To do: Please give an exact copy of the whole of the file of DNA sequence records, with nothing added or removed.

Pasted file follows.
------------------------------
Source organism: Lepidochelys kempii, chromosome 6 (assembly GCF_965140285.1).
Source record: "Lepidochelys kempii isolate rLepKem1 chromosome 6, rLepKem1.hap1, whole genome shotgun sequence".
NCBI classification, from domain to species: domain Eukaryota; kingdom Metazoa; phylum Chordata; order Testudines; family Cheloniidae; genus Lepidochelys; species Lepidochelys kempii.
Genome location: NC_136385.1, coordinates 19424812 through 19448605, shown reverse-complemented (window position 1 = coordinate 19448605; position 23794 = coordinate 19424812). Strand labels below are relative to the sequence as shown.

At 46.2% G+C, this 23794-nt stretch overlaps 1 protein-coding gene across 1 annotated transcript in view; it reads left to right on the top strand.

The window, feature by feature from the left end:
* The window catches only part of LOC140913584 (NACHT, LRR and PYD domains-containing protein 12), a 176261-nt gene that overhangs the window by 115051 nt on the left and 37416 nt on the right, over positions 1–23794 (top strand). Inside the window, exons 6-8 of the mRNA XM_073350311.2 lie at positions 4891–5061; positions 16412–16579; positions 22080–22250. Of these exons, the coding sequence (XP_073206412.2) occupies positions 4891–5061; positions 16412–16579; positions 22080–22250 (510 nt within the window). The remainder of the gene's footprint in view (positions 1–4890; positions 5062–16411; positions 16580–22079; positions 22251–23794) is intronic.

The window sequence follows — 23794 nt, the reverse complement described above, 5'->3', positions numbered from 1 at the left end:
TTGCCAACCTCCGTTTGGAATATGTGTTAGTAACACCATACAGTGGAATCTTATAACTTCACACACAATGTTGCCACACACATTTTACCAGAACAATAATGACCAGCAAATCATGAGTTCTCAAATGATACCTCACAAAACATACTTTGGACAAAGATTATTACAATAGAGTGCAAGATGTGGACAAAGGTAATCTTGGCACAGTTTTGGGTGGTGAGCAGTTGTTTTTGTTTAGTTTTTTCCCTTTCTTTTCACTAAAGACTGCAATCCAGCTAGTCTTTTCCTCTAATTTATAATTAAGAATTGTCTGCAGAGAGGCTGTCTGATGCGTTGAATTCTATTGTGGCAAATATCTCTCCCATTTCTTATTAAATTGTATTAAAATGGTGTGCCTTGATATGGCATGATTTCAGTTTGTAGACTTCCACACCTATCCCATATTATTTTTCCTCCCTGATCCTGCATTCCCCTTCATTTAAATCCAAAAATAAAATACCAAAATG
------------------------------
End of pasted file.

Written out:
Source organism: Lepidochelys kempii, chromosome 6 (assembly GCF_965140285.1).
Source record: "Lepidochelys kempii isolate rLepKem1 chromosome 6, rLepKem1.hap1, whole genome shotgun sequence".
NCBI classification, from domain to species: domain Eukaryota; kingdom Metazoa; phylum Chordata; order Testudines; family Cheloniidae; genus Lepidochelys; species Lepidochelys kempii.
Genome location: NC_136385.1, coordinates 19424812 through 19448605, shown reverse-complemented (window position 1 = coordinate 19448605; position 23794 = coordinate 19424812). Strand labels below are relative to the sequence as shown.

At 46.2% G+C, this 23794-nt stretch overlaps 1 protein-coding gene across 1 annotated transcript in view; it reads left to right on the top strand.

The window, feature by feature from the left end:
* The window catches only part of LOC140913584 (NACHT, LRR and PYD domains-containing protein 12), a 176261-nt gene that overhangs the window by 115051 nt on the left and 37416 nt on the right, over positions 1–23794 (top strand). Inside the window, exons 6-8 of the mRNA XM_073350311.2 lie at positions 4891–5061; positions 16412–16579; positions 22080–22250. Of these exons, the coding sequence (XP_073206412.2) occupies positions 4891–5061; positions 16412–16579; positions 22080–22250 (510 nt within the window). The remainder of the gene's footprint in view (positions 1–4890; positions 5062–16411; positions 16580–22079; positions 22251–23794) is intronic.

The window sequence follows — 23794 nt, the reverse complement described above, 5'->3', positions numbered from 1 at the left end:
TTGCCAACCTCCGTTTGGAATATGTGTTAGTAACACCATACAGTGGAATCTTATAACTTCACACACAATGTTGCCACACACATTTTACCAGAACAATAATGACCAGCAAATCATGAGTTCTCAAATGATACCTCACAAAACATACTTTGGACAAAGATTATTACAATAGAGTGCAAGATGTGGACAAAGGTAATCTTGGCACAGTTTTGGGTGGTGAGCAGTTGTTTTTGTTTAGTTTTTTCCCTTTCTTTTCACTAAAGACTGCAATCCAGCTAGTCTTTTCCTCTAATTTATAATTAAGAATTGTCTGCAGAGAGGCTGTCTGATGCGTTGAATTCTATTGTGGCAAATATCTCTCCCATTTCTTATTAAATTGTATTAAAATGGTGTGCCTTGATATGGCATGATTTCAGTTTGTAGACTTCCACACCTATCCCATATTATTTTTCCTCCCTGATCCTGCATTCCCCTTCATTTAAATCCAAAAATAAAATACCAAAATG